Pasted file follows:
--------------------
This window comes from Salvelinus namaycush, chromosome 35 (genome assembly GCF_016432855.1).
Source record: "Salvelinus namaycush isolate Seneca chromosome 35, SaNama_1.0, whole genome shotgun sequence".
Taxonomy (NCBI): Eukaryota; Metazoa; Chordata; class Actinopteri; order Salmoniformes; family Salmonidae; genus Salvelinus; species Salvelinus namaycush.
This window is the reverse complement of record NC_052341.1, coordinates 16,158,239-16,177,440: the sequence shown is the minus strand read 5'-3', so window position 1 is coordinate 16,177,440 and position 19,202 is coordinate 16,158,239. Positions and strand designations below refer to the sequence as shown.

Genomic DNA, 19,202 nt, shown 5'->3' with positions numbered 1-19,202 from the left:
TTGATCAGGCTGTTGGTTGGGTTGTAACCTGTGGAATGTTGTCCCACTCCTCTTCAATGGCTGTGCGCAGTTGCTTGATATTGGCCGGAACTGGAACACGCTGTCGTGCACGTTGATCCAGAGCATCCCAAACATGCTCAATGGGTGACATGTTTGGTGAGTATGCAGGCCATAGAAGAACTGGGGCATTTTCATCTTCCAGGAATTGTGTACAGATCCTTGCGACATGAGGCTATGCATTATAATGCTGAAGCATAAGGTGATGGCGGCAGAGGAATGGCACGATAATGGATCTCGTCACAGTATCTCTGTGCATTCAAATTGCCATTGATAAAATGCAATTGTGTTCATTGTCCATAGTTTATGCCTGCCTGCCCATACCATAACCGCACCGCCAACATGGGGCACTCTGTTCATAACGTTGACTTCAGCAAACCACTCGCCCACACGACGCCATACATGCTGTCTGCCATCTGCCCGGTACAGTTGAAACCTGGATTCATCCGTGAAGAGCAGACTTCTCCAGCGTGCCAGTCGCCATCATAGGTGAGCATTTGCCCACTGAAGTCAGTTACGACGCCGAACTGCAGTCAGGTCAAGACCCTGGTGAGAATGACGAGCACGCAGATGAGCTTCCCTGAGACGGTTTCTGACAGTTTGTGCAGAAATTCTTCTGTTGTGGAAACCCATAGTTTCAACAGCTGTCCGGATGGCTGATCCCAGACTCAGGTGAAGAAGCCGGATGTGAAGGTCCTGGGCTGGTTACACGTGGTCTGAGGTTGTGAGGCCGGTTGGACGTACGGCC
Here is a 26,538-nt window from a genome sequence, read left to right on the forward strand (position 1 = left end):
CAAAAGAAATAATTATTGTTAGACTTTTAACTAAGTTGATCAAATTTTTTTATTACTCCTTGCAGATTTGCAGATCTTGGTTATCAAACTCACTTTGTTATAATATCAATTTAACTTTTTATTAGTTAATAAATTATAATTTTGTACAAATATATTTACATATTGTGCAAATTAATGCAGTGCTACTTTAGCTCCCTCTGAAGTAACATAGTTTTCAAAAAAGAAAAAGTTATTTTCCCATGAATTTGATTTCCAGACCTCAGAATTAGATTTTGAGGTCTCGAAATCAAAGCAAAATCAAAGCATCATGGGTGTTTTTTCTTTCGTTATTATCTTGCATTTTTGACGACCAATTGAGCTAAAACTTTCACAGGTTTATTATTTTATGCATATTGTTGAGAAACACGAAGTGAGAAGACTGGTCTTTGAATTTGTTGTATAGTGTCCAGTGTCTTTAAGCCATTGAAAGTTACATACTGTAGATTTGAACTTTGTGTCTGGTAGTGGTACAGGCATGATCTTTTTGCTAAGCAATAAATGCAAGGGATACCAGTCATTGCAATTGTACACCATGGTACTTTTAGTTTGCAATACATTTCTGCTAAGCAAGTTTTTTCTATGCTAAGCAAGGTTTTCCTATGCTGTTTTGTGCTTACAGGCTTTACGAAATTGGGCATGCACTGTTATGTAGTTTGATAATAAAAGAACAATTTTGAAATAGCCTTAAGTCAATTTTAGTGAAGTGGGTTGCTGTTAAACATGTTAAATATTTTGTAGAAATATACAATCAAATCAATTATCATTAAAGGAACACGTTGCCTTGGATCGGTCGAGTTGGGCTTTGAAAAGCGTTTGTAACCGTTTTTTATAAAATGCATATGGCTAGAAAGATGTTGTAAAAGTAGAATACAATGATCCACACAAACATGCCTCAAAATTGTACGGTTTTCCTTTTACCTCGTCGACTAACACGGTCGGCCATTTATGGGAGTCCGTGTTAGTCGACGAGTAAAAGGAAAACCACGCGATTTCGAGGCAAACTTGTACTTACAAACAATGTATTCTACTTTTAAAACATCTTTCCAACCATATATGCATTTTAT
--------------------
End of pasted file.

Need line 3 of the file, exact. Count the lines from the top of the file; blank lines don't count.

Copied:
Taxonomy (NCBI): Eukaryota; Metazoa; Chordata; class Actinopteri; order Salmoniformes; family Salmonidae; genus Salvelinus; species Salvelinus namaycush.